Digital business and its technologies (cloud, AI, big data, multi-sensory UX, IoT, blockchain) upended the predictable world of ERP. Once dominated by a handful of giants, the ERP landscape has fragmented. Now more players, more platforms, and more products compete for more customers than ever before.

Gartner attempted to mark these changes in 2014:

Postmodern ERP is a technology strategy that automates and links administrative and operational business capabilities (such as finance, HR, purchasing, manufacturing and distribution) with appropriate levels of integration that balance the benefits of vendor-delivered integration against business flexibility and agility.i

As you can see, this definition appears to allow some interpretation. Since 2014, many ERP vendors have claimed that they—and, ironically, only they—can support a truly postmodern approach. These brands associate postmodern ERP with specific models: some with best-of-breed, others with hybrid.

Yet Gartner’s definition does allow for greater clarity. We just have to go a bit deeper into its nuances.
Let’s start with a quick glance at the history of ERP.

For decades before 1990, many enterprises used multiple software products to manage their manufacturing processes. Gartner identified these composite setups as MRP systems, and traced their development from ‘MRP’ to ‘MRP II.’

In 1990, Gartner coined the term ‘ERP,’ expanding the definition of MRP (now MRP II) to include back-office functionalities such as finance, human resources, and order management. Vendors had begun offering comprehensive ERP suites, ‘monolithic’ systems with end-to-end business management tools. Despite heavy licensing and implementation costs, these on-premises products gained significant market share.

The early 2000s saw the emergence of the cloud, and with it new ERP models. A new generation of vendors offered ERP suites built entirely for the cloud. Without hardware or licensing restrictions, these cloud suites offered credible alternatives to the on-premises model. Key to these products was Software-as-a-Service pricing, which allowed clients access on a monthly subscription basis.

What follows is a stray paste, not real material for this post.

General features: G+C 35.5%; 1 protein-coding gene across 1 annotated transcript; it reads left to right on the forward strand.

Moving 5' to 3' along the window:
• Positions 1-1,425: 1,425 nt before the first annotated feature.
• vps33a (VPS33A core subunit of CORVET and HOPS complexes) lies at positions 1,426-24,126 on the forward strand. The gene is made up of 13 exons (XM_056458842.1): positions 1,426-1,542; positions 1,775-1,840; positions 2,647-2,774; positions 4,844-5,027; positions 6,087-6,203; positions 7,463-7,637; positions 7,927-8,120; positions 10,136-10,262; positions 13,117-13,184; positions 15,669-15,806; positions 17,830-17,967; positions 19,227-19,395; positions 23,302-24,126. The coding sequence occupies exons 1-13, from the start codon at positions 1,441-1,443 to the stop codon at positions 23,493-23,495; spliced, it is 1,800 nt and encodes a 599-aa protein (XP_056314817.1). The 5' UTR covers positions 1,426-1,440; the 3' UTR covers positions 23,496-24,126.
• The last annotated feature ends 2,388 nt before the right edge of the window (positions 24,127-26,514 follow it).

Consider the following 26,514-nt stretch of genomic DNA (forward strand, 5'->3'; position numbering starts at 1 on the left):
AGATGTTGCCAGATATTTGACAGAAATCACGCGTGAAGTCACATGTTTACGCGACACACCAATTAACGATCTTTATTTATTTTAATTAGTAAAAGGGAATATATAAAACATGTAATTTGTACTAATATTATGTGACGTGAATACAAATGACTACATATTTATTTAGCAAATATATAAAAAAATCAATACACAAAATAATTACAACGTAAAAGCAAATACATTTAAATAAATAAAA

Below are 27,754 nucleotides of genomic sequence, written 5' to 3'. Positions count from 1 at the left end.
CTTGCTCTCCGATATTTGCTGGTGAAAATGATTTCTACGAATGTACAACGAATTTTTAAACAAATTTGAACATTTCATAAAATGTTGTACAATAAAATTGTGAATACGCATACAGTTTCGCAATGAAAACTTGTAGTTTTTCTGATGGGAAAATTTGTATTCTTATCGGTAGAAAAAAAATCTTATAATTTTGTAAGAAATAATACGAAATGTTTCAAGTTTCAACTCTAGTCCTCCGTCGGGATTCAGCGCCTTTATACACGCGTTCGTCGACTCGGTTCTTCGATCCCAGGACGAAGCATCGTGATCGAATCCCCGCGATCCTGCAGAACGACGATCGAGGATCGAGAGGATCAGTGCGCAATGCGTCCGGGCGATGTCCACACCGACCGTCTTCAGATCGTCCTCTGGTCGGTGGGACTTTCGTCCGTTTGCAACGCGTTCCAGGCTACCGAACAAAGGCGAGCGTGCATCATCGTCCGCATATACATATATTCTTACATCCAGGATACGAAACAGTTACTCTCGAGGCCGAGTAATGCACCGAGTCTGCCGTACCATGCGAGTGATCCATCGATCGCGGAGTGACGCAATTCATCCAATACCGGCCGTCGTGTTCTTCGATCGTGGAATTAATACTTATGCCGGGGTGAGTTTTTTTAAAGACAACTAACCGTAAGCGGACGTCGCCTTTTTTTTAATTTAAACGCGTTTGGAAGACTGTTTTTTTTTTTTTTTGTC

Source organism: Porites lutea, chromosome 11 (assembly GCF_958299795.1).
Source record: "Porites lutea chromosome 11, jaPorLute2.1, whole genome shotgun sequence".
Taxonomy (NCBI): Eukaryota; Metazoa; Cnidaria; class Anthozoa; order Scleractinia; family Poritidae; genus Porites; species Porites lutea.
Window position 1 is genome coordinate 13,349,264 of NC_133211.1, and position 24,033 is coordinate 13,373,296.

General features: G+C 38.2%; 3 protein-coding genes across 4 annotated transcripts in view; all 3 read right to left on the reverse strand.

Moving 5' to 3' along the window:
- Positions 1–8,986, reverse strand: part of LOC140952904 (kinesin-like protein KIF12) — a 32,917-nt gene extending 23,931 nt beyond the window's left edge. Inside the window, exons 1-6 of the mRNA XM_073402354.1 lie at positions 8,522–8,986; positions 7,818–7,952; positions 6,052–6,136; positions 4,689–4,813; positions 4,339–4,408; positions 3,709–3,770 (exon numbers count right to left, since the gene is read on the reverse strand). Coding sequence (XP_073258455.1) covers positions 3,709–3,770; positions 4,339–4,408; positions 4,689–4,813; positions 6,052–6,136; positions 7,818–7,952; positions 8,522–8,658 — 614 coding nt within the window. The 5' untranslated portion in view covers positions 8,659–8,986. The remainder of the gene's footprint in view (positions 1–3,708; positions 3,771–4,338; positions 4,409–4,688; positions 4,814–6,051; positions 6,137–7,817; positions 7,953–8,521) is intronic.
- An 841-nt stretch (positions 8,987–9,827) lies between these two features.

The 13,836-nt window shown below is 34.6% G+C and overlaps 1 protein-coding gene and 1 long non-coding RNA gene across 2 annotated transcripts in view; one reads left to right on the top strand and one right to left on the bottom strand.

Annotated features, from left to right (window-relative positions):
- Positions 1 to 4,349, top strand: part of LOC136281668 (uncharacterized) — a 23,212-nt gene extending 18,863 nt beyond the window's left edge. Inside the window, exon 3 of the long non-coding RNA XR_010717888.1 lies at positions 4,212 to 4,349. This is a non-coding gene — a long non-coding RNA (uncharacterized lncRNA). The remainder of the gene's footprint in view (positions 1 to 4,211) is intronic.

Each of these eras correlates to a set of strategies. A best-of-breed approach prevailed in the 80s and early 90s, with architectures composed of different solutions for most, if not all, functionalities. The mid- to late-1990s ushered in the era of monolithic ERP—everything in one installed suite or application. From 2000 on, an increasing number of clients migrated their ERP to the cloud. Cloud migration took one of three forms: the cloud suite, the best-of-breed model, and a hybridized mixture of cloud and on-premises.

Now that we have some background, let’s return to Gartner’s definition. We can draw several conclusions from a closer reading.

1. Postmodern ERP is a strategy, not a model

Contrary to online pundits, Gartner’s original definition does not dictate any particular ERP model or platform. Postmodern ERP involves a linking together of business capabilities using appropriate integration levels. Yet clients determine “appropriate levels” through a weighing process. An established business might prefer the security of “vendor-delivered integration,” while a startup might want greater “flexibility and agility.” Each business will have a unique point of balance. Therefore, it makes no sense to say that any one model or platform is Postmodern ERP.

2. The ideal model depends on each company’s goals